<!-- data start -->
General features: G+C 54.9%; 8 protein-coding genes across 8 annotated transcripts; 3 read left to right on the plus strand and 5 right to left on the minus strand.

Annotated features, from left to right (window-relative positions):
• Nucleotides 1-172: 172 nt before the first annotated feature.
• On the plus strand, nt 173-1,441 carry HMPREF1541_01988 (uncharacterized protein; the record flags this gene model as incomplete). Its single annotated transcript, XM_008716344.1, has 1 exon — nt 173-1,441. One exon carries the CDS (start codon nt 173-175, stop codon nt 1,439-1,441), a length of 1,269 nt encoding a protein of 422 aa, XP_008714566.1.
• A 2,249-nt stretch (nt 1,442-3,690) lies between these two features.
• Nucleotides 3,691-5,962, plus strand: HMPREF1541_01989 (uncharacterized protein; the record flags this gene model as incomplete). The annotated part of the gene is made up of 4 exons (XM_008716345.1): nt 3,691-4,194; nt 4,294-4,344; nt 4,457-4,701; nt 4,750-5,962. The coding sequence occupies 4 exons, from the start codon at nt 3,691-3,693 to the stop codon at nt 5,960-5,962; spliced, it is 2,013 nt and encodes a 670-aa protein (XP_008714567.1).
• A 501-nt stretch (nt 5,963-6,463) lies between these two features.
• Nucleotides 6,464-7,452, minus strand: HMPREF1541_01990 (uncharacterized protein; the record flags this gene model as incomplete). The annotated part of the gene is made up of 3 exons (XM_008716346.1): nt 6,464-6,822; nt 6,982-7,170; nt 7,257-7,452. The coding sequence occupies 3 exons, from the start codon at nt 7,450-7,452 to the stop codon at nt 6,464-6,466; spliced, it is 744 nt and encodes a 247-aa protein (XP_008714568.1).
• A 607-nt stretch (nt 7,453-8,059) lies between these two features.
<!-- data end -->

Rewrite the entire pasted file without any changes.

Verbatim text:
General features: G+C 54.9%; 8 protein-coding genes across 8 annotated transcripts; 3 read left to right on the plus strand and 5 right to left on the minus strand.

Annotated features, from left to right (window-relative positions):
• Nucleotides 1-172: 172 nt before the first annotated feature.
• On the plus strand, nt 173-1,441 carry HMPREF1541_01988 (uncharacterized protein; the record flags this gene model as incomplete). Its single annotated transcript, XM_008716344.1, has 1 exon — nt 173-1,441. One exon carries the CDS (start codon nt 173-175, stop codon nt 1,439-1,441), a length of 1,269 nt encoding a protein of 422 aa, XP_008714566.1.
• A 2,249-nt stretch (nt 1,442-3,690) lies between these two features.
• Nucleotides 3,691-5,962, plus strand: HMPREF1541_01989 (uncharacterized protein; the record flags this gene model as incomplete). The annotated part of the gene is made up of 4 exons (XM_008716345.1): nt 3,691-4,194; nt 4,294-4,344; nt 4,457-4,701; nt 4,750-5,962. The coding sequence occupies 4 exons, from the start codon at nt 3,691-3,693 to the stop codon at nt 5,960-5,962; spliced, it is 2,013 nt and encodes a 670-aa protein (XP_008714567.1).
• A 501-nt stretch (nt 5,963-6,463) lies between these two features.
• Nucleotides 6,464-7,452, minus strand: HMPREF1541_01990 (uncharacterized protein; the record flags this gene model as incomplete). The annotated part of the gene is made up of 3 exons (XM_008716346.1): nt 6,464-6,822; nt 6,982-7,170; nt 7,257-7,452. The coding sequence occupies 3 exons, from the start codon at nt 7,450-7,452 to the stop codon at nt 6,464-6,466; spliced, it is 744 nt and encodes a 247-aa protein (XP_008714568.1).
• A 607-nt stretch (nt 7,453-8,059) lies between these two features.